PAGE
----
BI: Yeah, well.  My chronology as a writer has been fitful.  Actually, this publisher wanted to publish another manuscript, but I didn’t know who he was at the time.  He approached me after a reading and he wanted to publish that work and I was just taken off-guard. I had this other manuscript, revv. you’ll –ution, which didn’t have a name. I don’t know exactly what my reservation was about giving him that other manuscript— which is still unpublished—but I completed this manuscript knowing he would publish it.  I thought it was very interesting that he was going to publish a book of mine that he hadn’t read.  So it was a leap of faith and it was interesting to see how I would write under that pressure and what would be developed.  And what would that mean?  How would it fit in?  All these books are departures from each other, but they also have an underling familiarity because though I think I can change so much, I think I have some baseline qualities of the way I work in the world.  I’m so thrilled that I had this opportunity to write this book, to read from it, to share it with others.  I’m thrilled my mother got involved, my friend Tammy.  It touches upon so many physical and mental realities I’m still fascinated by and find interesting.  I think it’s a compelling book, thankfully, otherwise I’d have to find all the copies and dispose of them and that’d be even.

CM:  It certainly generates conversation.  It did in our class.

BI: What did your class think about the pictures?  Josh was saying that some people thought the photos, especially those of Lynn Burdick’s abduction and our staging of a drama (movement research—whatever we can call this confluence of performance, language and memory) to remember her, were controversial?

CM:  There were definitely mixed thoughts about them, both the quality and the fuzzy, amateurish impression of some of the pictures, as well as the thought of the absurdity of putting stuffed animals in the woods and studying them, or the thought—there was one opinion—that it didn’t feel right that you were reenacting a woman’s story in a way that looked like you were just running around a field. That static cotton movement, they weren’t sure how appropriate it was to take someone else’s story that way.  But I know—you talked about this in the informal panel discussion—how very much it was ingrained in you, and it was really your exploration and your coming to terms with your relationship to those events.  I found that very interesting, and I wish they’d be there to hear it.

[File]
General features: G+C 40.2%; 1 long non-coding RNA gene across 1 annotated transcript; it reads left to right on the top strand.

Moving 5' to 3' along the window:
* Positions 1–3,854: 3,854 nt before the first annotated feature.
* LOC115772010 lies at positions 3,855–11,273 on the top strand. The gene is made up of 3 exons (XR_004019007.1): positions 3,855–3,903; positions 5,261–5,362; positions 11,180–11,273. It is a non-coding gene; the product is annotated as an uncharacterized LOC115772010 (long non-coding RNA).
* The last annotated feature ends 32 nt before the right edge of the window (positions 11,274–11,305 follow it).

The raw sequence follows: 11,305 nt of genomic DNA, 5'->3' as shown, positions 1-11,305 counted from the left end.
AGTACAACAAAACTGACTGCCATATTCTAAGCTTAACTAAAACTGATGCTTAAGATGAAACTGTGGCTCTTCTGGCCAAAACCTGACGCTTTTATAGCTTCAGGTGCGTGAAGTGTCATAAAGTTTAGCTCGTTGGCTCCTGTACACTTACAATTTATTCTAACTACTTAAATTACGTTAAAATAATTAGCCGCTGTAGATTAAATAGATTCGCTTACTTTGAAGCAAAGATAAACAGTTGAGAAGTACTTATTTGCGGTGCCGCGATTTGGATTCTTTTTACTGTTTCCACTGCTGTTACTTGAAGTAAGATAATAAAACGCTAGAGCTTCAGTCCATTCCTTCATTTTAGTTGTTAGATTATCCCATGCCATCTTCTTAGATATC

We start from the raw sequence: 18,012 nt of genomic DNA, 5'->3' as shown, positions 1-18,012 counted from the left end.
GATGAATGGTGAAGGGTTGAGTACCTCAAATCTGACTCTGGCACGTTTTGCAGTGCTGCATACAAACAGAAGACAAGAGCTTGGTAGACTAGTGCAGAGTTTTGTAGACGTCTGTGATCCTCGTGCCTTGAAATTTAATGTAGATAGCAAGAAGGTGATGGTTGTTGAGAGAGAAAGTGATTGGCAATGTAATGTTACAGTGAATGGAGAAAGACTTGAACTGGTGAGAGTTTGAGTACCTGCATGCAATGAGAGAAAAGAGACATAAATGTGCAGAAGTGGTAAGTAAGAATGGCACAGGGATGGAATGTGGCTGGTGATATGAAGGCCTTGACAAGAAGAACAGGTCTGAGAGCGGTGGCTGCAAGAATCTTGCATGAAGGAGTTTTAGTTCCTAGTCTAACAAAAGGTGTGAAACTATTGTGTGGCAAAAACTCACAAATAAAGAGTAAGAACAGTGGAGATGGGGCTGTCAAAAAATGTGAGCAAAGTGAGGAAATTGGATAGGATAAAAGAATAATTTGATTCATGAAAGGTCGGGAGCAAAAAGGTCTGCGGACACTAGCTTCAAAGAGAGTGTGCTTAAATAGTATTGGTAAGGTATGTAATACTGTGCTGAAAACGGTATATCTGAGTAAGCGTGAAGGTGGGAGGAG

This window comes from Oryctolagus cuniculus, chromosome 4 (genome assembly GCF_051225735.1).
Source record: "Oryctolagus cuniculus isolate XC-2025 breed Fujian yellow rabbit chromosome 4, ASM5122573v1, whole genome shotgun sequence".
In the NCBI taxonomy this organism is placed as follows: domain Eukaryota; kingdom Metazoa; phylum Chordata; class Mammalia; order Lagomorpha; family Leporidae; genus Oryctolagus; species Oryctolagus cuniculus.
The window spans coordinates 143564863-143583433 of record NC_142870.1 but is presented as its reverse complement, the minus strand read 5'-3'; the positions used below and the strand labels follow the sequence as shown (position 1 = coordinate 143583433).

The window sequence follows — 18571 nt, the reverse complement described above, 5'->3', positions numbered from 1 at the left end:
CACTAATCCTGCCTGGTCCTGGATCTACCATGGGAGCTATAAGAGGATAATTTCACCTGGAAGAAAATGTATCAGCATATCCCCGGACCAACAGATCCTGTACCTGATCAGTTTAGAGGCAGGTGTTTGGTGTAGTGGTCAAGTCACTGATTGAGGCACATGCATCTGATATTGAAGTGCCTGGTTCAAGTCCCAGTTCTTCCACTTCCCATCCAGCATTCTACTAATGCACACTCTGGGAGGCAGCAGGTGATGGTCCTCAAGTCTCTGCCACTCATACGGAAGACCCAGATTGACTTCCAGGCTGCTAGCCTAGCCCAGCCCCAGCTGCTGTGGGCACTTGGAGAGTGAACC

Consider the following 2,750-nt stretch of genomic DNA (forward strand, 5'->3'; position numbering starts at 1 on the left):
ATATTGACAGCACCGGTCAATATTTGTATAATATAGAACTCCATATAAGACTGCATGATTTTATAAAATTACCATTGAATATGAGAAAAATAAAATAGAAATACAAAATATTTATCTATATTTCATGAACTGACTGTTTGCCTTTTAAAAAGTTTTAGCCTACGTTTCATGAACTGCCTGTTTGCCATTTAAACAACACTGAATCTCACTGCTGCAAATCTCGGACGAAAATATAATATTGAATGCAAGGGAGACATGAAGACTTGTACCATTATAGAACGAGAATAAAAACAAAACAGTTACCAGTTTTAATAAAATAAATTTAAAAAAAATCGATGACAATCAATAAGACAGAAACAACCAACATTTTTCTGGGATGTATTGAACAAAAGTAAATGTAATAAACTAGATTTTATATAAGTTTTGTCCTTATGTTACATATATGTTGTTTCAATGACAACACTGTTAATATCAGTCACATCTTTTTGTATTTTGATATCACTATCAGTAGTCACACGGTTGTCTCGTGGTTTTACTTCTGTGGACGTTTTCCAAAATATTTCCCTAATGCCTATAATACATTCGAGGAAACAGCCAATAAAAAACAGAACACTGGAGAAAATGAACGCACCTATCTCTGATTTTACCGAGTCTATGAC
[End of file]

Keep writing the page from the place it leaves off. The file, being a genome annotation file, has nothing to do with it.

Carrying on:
BI:  You know we couldn’t replicate what happened to Lynn.  That’s where the real mystery, horror, sadness is.  You know, she’s gone.  She can’t speak about that violence so all we have left is this feeling in our bodies.  And what would that look like?  It would look like something different every day, or depending on whom I brought to the site, or who went there and who would be willing to open up and be vulnerable to the set of gestures that could possibly speak to this violence that we knew, didn’t know. I was an adolescent, so there is a precognitive aspect of this violence.  I mean I was aware of violence, but then I realize as an adult it’s still as peculiar, disturbing, gripping and I’m still in no better place to explain to myself or reconcile those feelings, they can’t be reconciled —her disappearance and those other women’s disappearances, so in a way we are left with a mockery, because life feels processional, time feels so. But time returns, multiple timeframes are always active.  My memory of her is a swooping around the present and I had to validate how the mind works to reinsert a past event into the present continually.  So we do, if anything we make a mockery of our own sadness.  We mock, I don’t even know if that’s the right term, but we put ourselves in that vulnerable position because our emotions are so unmediated and undetermined and we can only find fitful gestures to represent that.  We’re not, what’s the word when you disrespect the dead?  When you disrespect the dead.  It’s not sacrilege.  Anyway. It so much becomes about us as about her.  We’re totally in the force field with her though this violence didn’t happen to us per say, we felt it as a violence.   Like it created fear and psychological turmoil for us as young girls.   Like “that could have been us” or “where did she go?”  Why didn’t anyone explain this to us?  Why is she still a missing person?  There’s so many unexplained and unfinished, unsolved, aspects of her disappearance for us.

CM:  I know for me personally, I’ve understood the book a lot more after—not only after going back and reading it again—but also from meeting you and talking to you and listening to you.  It’s given me a lot of context about where you were coming from.  I’m just wondering if that sort of context or understanding of approach or intention—that’s not quite the right word—is something that is needed or important in a book?  Or if a work can stand on its own, and people can work to figure out what those layers of context and intention?